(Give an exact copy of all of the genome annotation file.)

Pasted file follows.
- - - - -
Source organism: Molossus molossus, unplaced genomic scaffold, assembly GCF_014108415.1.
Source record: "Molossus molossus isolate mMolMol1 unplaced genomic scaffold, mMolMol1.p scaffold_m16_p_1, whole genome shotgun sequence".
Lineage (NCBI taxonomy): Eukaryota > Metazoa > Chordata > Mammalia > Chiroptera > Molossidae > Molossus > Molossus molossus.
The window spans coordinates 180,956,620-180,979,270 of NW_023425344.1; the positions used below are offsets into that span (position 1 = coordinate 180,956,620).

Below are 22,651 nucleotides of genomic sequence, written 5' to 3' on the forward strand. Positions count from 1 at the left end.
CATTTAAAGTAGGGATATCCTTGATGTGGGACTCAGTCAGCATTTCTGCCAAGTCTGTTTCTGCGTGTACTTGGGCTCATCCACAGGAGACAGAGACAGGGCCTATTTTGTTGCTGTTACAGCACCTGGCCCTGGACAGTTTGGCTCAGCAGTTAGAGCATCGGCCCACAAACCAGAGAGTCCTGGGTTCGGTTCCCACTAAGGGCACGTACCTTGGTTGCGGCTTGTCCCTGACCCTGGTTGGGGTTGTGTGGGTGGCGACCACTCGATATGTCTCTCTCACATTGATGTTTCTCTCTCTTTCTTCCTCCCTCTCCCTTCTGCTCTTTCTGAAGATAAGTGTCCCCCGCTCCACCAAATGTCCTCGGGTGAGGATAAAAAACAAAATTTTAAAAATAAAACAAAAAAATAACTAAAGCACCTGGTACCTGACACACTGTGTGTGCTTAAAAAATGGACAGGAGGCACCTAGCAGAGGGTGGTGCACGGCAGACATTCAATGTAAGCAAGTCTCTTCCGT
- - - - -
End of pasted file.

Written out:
Source organism: Molossus molossus, unplaced genomic scaffold, assembly GCF_014108415.1.
Source record: "Molossus molossus isolate mMolMol1 unplaced genomic scaffold, mMolMol1.p scaffold_m16_p_1, whole genome shotgun sequence".
Lineage (NCBI taxonomy): Eukaryota > Metazoa > Chordata > Mammalia > Chiroptera > Molossidae > Molossus > Molossus molossus.
The window spans coordinates 180,956,620-180,979,270 of NW_023425344.1; the positions used below are offsets into that span (position 1 = coordinate 180,956,620).

Below are 22,651 nucleotides of genomic sequence, written 5' to 3' on the forward strand. Positions count from 1 at the left end.
CATTTAAAGTAGGGATATCCTTGATGTGGGACTCAGTCAGCATTTCTGCCAAGTCTGTTTCTGCGTGTACTTGGGCTCATCCACAGGAGACAGAGACAGGGCCTATTTTGTTGCTGTTACAGCACCTGGCCCTGGACAGTTTGGCTCAGCAGTTAGAGCATCGGCCCACAAACCAGAGAGTCCTGGGTTCGGTTCCCACTAAGGGCACGTACCTTGGTTGCGGCTTGTCCCTGACCCTGGTTGGGGTTGTGTGGGTGGCGACCACTCGATATGTCTCTCTCACATTGATGTTTCTCTCTCTTTCTTCCTCCCTCTCCCTTCTGCTCTTTCTGAAGATAAGTGTCCCCCGCTCCACCAAATGTCCTCGGGTGAGGATAAAAAACAAAATTTTAAAAATAAAACAAAAAAATAACTAAAGCACCTGGTACCTGACACACTGTGTGTGCTTAAAAAATGGACAGGAGGCACCTAGCAGAGGGTGGTGCACGGCAGACATTCAATGTAAGCAAGTCTCTTCCGT